Re: funny (or not) thing
- Hi Andrei,
Of course you did a perfect "pano".
But you're not selling a "pano". You are selling a good feeling to the client that they are getting a good value.
That means, you make them happy that they are giving you money. They want to know that their hard-earned money goes towards someone else's hard work. Maybe that means that you do a bit of theater and make it look more complicated than it is. Then they think they are getting a bargain.
Making sure that they know what they're getting, as jimbo mentioned - pointing out the car, the dirt on the floor, etc. If they didn't prepare the space then you shouldn't shoot (point that out before you get there so you don't wait for them, but you will anyway, they will do some tidying up no matter what)
If your electricity breaks at home and the guy comes and fixes it in 90 seconds, and charges you 1000 euros, you will be pissed off. Same thing ;-) it's easy for him maybe after doing it for 20 years. but he wants you to not be angry when you pay him so maybe he pretends to work for an hour instead... (maybe this is a somewhat apt analogy, of course it is not perfect)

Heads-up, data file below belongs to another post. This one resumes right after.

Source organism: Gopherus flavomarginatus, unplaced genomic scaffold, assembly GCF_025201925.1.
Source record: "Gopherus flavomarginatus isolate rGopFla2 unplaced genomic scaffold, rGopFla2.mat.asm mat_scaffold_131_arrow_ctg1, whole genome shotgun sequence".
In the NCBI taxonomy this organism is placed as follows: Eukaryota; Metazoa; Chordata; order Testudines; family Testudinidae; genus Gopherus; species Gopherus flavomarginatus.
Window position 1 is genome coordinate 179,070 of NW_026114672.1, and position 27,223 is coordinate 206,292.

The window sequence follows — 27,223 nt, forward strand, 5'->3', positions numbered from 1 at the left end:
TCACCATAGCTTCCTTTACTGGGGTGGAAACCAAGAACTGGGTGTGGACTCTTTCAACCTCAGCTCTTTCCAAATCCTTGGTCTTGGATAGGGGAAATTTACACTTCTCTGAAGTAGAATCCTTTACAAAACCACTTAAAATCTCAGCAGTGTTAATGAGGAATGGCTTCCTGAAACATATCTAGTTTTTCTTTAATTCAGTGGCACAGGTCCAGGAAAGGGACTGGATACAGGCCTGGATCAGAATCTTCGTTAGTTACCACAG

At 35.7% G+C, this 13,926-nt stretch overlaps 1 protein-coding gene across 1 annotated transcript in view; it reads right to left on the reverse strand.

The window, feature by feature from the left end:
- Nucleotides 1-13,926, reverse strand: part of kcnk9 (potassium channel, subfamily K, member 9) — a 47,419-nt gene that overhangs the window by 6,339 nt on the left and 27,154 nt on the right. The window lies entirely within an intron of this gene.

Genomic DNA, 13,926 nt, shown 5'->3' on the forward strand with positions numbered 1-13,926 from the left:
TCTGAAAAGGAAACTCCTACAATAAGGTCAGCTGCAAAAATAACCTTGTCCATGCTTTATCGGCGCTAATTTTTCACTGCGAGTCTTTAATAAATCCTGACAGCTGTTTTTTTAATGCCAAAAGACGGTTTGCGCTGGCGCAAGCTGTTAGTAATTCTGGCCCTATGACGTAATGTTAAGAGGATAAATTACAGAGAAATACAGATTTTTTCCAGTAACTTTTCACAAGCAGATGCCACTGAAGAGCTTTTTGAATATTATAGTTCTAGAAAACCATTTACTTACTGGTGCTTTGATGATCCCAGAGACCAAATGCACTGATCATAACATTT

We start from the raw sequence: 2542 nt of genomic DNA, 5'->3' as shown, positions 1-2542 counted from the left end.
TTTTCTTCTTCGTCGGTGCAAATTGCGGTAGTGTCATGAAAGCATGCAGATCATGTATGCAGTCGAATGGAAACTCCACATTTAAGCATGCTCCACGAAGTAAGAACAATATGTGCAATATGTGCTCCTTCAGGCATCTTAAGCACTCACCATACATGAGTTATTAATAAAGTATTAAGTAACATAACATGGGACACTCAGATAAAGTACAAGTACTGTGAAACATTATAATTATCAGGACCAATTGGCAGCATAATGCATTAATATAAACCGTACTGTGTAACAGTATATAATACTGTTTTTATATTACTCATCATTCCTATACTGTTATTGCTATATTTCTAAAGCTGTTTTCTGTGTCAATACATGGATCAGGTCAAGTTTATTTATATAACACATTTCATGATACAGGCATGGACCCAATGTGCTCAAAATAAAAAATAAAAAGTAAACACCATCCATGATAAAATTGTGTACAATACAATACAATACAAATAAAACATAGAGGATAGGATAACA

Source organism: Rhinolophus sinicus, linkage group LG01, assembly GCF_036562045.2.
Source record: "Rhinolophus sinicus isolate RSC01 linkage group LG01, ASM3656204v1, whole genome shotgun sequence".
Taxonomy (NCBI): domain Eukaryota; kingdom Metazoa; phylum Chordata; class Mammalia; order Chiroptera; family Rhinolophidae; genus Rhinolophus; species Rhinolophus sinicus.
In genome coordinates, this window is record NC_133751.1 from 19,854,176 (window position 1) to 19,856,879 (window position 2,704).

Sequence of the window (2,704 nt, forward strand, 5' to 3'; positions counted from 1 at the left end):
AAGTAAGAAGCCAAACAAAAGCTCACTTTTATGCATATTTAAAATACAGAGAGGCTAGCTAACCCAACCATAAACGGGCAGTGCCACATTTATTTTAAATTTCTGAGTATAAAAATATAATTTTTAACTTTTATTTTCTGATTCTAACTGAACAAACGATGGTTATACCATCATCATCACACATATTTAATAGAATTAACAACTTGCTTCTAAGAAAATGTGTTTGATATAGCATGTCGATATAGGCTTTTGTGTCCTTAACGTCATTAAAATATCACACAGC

If the pano is the same, but you spend 60 minutes there, and he is so impressed that he tells his friends how much of a hardworking super expert you are, then maybe you get some word of mouth advertising (the very best kind) for just a few minutes more of your time....
those are my random thoughts on the matter.
--- In PanoToolsNG@yahoogroups.com, Ken Warner <kwarner000@...> wrote:
> Customer service is the same all over. If it doesn't look hard,
> then it isn't hard -- no matter how hard you work to make it
> look effortless.
> Isn't that what they teach circus people -- make it look hard? Fail
> a couple of times before you succeed and people will think you
> did a better job at something really hard then if you work really
> hard to make it look easy.
> Tell him he's right (the customer is always right) and tell him you'll
> try again.
> Andrei Zdetovetchi wrote:
> > Hi group,
> > Today I had an interesting argument with a client.